Judge Rules There is No Duty on Non-Parties to Preserve Evidence
In Shamrock-Shamrock, Inc. v. Remark, No. 5D18-1987 (Fla. Dist. Ct. App. Apr. 26, 2019), the District Court of Appeals, Fifth District, ruled in favor of Appellee, holding that there is no duty on nonparties to a lawsuit to preserve evidence based on the foreseeability of litigation.
This case stems from Appellant’s suit against the City of Daytona in which Appellee was never a party to the action. During the case, Appellee was served with several notices of deposition, one of which included a duces tecum request for documents.
At Appellee’s deposition, she testified that she had destroyed her personal computer and had not preserved any records, documents or emails from her old computer nor had she informed anyone connected to the lawsuit that she was destroying it. Appellee further testified that she had destroyed her computer and documents after she had received the first deposition notice but before receiving the amended notice that included a duces tecum request.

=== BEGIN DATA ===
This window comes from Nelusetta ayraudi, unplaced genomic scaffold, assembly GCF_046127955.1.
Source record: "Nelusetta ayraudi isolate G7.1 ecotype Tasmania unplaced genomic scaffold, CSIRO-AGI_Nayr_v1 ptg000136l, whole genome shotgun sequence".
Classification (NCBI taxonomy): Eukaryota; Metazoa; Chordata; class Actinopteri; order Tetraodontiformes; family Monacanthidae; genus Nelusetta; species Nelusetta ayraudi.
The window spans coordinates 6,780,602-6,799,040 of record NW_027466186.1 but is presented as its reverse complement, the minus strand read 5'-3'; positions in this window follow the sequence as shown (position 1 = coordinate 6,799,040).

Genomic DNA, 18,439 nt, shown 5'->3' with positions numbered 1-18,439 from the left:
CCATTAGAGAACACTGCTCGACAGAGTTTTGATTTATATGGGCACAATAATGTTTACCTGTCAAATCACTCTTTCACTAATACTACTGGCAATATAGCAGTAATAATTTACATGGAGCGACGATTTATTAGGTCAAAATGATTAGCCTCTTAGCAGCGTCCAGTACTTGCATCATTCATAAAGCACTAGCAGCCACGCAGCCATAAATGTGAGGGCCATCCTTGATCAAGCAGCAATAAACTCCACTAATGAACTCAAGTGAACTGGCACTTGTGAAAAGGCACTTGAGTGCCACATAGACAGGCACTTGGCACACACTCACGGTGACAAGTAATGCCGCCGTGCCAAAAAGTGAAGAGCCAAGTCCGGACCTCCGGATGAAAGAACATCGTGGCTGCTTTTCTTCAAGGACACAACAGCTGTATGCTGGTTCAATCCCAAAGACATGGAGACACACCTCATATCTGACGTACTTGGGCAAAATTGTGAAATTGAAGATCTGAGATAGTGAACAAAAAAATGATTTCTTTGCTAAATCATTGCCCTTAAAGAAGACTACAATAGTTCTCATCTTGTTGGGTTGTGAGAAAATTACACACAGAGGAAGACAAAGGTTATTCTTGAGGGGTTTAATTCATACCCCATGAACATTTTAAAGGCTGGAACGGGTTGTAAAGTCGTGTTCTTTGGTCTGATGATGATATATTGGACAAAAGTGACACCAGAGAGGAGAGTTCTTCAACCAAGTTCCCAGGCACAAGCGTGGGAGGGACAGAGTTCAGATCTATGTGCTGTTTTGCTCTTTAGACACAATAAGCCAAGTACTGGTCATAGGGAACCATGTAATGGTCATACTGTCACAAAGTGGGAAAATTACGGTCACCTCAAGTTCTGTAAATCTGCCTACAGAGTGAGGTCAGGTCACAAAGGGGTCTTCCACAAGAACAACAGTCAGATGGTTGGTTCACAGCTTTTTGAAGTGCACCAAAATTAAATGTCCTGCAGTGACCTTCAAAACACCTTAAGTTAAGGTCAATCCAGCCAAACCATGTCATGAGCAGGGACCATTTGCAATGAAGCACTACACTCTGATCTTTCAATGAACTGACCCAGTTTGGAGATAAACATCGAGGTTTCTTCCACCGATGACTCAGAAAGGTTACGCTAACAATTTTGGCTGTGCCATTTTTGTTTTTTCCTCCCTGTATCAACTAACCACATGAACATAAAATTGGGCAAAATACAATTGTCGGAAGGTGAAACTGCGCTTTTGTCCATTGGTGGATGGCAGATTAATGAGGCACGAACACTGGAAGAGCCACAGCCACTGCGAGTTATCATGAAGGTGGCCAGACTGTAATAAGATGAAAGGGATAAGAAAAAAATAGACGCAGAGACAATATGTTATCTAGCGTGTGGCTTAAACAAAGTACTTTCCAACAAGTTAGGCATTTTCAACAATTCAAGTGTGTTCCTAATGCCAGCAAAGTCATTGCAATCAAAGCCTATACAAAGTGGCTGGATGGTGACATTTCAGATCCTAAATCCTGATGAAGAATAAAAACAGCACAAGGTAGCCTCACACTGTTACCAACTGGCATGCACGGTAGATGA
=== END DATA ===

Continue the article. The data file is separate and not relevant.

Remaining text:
Following the deposition, Appellant alleged that Appellee either intentionally destroyed her old computer or “negligently destroyed it in bad faith” in violation of her duty to preserve evidence based on the foreseeability of litigation.
In ruling on the matter, the Court held that “no Florida court has yet recognized a common law duty for third-party preservation of evidence based on the knowledge or foreseeability of litigation.” In explaining its reasoning, the Court stated that there was no statute, contract or discovery request that would have imposed a clearly defined duty to preserve evidence. Rather, the duty to preserve evidence would only arise through Appellee’s purported knowledge of the pending litigation and Appellee’s anticipation that something in her control could potentially be of use to that litigation.
In refusing to impose such a duty on nonparties to litigation, the Court stated, “[c]onsidering the traditional approach to defining legal duty, we decline to do so. Indeed, such a broad pronouncement would be tantamount to declaring a general legal duty on any nonparty witness to anticipate the needs of others’ lawsuits. There are innumerable circumstances in which a nonparty to litigation may have evidence relevant to a case and may know of its relevance. But that knowledge, by itself, should not give rise to a duty to safeguard the evidence in anticipation of litigation…While we do not speculate as to every circumstance under which a third party to litigation may have a legal duty to preserve evidence, we hold that the trial court properly determined here that [Appellee] did not owe a legal duty to [Appellant].”